Juneteenth: Then and Now

On January 1, 1863, in the midst of the Civil War, United States President Abraham Lincoln issued the Emancipation Proclamation to free slaves in Confederate states.

This proclamation only applied to enslaved people in the rebellion states. The bordering states were not required to end slavery

Contrary to popular belief, the Emancipation Proclamation didn’t end American slavery, nor was it ever intended to do so.

  • In the South, this proclamation was intended as both reward and punishment: If a seceded state chose to return to the Union before January 1, it would not have to make slavery illegal.
  • If the state refused to return before that date, then on that date its enslaved people would be declared free.

No states chose to return.  and the incentive proved to be a failure.

During this time, southern slaveholders didn’t follow Lincoln’s orders, and the enslaved people who were liberated by the Emancipation Proclamation became free by force—either by self-liberation or by intervention from Union forces.

The proclamation’s limitations became especially clear on June 19, 1865—when enslaved people in Texas learned of it for the first time, almost two and a half years after it was issued.

By then, the Civil War had come to an end and the Thirteenth Amendment was introduced, abolishing slavery everywhere in the United States.

News in the 19th century certainly traveled slowly and was unreliable. But even with that limitation, historians wonder how the proclamation was kept from enslaved Texans for almost two and a half years. Convenience and economics may well have been valued over the lives of the people whose freedom was at stake.

What is known for certain is how the news was, eventually, delivered. On June 19, 1865, with a fleet of 2,000 Union troops in Galveston Texas. Since 1866, that day’s anniversary—known as Juneteenth, a combination of June and nineteenth—has been celebrated as the symbolic end of American slavery.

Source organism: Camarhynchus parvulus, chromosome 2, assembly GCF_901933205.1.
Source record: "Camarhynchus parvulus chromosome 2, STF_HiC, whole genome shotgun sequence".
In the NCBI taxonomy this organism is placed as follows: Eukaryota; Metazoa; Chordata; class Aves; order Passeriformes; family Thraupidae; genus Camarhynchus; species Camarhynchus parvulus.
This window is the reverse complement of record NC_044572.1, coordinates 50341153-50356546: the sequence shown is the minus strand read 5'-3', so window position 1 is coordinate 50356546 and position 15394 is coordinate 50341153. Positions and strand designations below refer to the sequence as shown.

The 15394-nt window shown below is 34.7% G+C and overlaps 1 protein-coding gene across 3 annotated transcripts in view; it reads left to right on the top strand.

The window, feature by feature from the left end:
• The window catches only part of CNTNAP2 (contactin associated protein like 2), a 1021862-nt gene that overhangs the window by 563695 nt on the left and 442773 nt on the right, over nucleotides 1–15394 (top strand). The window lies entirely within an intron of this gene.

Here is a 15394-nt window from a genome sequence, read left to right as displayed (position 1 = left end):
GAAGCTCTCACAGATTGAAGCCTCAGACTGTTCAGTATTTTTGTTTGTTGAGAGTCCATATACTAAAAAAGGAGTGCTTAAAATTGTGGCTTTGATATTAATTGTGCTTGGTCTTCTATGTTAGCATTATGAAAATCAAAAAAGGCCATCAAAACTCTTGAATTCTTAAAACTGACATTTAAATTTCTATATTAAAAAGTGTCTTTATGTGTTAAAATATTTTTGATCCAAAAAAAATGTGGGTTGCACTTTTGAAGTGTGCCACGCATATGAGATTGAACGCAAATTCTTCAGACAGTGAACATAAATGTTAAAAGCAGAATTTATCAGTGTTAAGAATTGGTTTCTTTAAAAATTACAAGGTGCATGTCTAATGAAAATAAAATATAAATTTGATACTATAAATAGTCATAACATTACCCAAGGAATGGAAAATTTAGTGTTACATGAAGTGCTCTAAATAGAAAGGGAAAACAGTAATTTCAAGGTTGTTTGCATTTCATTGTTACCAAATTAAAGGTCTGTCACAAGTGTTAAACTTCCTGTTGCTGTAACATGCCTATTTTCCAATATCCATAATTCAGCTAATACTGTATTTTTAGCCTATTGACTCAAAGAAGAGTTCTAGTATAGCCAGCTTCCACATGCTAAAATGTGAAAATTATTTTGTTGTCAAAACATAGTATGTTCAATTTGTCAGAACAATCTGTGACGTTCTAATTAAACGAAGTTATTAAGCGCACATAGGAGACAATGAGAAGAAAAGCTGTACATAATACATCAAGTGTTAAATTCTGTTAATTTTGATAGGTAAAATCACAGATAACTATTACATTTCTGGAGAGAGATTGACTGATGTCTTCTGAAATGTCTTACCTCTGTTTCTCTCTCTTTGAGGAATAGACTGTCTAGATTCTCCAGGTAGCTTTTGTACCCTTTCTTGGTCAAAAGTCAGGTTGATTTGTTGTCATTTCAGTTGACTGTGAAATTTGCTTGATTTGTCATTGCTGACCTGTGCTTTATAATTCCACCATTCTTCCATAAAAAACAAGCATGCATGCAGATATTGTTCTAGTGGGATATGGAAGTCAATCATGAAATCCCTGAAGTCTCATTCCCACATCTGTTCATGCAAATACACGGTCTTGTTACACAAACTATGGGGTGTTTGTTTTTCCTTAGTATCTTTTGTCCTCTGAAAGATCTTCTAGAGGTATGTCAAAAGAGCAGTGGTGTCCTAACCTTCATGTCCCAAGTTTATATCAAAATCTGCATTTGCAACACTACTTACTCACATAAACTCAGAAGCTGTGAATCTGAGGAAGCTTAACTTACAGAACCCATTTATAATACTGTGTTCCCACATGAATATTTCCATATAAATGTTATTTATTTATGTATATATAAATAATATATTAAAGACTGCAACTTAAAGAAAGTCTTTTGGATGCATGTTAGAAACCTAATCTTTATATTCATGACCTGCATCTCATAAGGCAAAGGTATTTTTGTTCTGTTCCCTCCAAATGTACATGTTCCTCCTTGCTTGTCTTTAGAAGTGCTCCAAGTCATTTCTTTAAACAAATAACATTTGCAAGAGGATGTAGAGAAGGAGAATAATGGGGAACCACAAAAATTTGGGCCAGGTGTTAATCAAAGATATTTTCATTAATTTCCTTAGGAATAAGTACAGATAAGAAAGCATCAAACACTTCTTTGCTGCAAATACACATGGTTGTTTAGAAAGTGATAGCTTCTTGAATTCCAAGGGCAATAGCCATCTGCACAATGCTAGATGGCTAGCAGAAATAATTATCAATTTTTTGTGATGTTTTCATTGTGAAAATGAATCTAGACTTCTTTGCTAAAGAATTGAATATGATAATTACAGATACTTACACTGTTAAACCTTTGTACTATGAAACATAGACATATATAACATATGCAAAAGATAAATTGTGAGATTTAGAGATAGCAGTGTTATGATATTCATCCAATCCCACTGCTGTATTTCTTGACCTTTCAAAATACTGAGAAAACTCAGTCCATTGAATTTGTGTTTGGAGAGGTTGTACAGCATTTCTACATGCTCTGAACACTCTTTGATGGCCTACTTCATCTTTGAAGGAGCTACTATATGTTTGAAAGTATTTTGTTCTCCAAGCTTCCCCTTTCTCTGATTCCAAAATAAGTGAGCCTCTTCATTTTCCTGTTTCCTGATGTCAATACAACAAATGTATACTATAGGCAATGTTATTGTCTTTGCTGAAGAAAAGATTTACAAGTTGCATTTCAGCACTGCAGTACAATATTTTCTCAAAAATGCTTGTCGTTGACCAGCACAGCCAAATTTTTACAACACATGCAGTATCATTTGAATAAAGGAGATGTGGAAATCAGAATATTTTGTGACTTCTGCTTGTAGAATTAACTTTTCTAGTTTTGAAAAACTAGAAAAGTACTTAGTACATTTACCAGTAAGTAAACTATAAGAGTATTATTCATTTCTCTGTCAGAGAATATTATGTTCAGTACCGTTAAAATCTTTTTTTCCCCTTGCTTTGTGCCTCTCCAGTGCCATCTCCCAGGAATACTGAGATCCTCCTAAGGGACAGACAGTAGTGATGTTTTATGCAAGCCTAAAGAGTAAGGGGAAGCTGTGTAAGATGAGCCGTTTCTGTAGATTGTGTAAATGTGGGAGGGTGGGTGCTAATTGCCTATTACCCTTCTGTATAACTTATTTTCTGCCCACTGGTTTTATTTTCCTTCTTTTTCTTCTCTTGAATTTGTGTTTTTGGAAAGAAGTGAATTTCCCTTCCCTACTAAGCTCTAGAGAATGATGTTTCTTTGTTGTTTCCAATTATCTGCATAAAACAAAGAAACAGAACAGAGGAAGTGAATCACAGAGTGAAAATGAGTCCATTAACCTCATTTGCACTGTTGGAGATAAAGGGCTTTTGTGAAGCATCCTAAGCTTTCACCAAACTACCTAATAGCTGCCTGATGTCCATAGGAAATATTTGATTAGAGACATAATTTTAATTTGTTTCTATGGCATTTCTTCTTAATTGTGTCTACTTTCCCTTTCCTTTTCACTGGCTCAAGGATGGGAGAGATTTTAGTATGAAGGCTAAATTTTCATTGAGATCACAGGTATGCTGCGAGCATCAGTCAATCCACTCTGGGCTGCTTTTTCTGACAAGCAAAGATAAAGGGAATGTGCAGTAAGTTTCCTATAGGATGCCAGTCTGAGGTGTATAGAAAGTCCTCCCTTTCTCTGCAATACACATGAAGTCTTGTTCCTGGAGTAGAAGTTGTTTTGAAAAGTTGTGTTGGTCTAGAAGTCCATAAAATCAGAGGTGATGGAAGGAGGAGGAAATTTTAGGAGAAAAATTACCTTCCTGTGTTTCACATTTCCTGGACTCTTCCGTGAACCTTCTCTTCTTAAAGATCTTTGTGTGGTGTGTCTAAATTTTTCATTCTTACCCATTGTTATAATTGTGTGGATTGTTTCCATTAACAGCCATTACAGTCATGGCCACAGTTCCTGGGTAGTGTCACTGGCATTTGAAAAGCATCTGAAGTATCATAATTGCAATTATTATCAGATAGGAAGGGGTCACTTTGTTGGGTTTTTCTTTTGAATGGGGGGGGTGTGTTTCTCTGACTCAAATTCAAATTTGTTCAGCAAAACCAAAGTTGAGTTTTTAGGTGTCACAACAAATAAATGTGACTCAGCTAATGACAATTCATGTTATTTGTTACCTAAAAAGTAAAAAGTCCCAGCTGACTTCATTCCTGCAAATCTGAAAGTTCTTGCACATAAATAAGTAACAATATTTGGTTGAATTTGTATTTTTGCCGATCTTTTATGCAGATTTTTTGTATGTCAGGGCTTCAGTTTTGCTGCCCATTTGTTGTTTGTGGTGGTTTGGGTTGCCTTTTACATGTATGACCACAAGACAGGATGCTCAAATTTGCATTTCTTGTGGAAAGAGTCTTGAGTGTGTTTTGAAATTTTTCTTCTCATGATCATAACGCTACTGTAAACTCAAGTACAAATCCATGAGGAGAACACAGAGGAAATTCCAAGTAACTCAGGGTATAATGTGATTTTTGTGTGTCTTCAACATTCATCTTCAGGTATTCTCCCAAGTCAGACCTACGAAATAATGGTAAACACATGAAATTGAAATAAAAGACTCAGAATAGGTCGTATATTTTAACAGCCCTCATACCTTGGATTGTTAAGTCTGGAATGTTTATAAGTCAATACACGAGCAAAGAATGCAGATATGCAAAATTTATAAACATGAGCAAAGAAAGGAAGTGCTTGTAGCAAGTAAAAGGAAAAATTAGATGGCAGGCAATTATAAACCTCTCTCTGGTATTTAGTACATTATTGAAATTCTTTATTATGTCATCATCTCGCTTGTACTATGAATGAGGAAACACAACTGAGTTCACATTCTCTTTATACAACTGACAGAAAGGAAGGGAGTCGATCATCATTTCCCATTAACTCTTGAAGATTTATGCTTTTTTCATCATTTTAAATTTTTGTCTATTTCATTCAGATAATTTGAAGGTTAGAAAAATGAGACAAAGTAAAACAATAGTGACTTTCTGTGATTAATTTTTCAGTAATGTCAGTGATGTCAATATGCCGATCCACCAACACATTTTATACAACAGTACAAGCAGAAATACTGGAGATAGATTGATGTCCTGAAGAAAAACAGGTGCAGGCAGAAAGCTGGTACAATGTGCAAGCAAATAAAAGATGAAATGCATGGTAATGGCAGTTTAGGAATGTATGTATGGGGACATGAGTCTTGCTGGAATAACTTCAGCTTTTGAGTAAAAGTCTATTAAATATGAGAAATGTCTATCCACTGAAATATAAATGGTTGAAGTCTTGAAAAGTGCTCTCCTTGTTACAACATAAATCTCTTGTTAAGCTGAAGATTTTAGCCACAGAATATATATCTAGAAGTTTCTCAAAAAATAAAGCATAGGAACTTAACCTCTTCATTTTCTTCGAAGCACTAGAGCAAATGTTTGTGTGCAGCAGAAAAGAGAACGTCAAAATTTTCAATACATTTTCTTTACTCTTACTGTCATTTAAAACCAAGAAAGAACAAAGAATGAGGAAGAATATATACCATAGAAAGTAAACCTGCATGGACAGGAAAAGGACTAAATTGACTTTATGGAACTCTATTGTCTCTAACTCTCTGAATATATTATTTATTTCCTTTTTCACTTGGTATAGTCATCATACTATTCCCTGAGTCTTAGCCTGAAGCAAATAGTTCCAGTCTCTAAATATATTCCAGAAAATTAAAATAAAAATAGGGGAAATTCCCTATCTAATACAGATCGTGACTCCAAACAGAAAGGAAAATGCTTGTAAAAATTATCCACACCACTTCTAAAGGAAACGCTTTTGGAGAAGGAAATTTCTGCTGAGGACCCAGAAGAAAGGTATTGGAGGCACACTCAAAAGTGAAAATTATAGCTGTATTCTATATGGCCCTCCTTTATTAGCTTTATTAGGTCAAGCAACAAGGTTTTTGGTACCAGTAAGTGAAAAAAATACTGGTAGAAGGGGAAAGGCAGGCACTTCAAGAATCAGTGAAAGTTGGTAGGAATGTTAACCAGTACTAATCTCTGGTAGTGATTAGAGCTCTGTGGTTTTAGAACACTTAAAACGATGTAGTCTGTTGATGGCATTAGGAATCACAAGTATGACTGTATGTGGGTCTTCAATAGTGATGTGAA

Although freedom was only an idea not to be realized in the United States. Over time, many laws and policies for equality have been written but not realized, giving birth to structural racism. 

We’ve seen the impact of that division in our own work. Recognizing that Indianapolis Black communities were not receiving life-saving naloxone. Overdose Lifeline Inc. set out to find a solution and launched our MACRO-B program.

We are a group of representatives from multiple sectors who are researching ways to address the opioid epidemic and structural racism around overdose response in the Black communities of Indianapolis. This research is being conducted by the Indiana University School of Public Health and Overdose Lifeline and is funded by the U.S. Department of Health and Human Services.

We are gathering information about the zip codes 46202, 46205, 46208, 46218 to see what neighborhood conditions, policies, and practices are contributing to a higher rate of overdose deaths in Black/African Americans than in White people. With this information, we hope to create solutions with the goal of preventing overdoses and overdose deaths in the Black community. Multi-Sector and Multi-Level Community-Driven Approaches to Remove Structural Racism and Overdose Deaths in Black Indianapolis Communities (MACRO-B)


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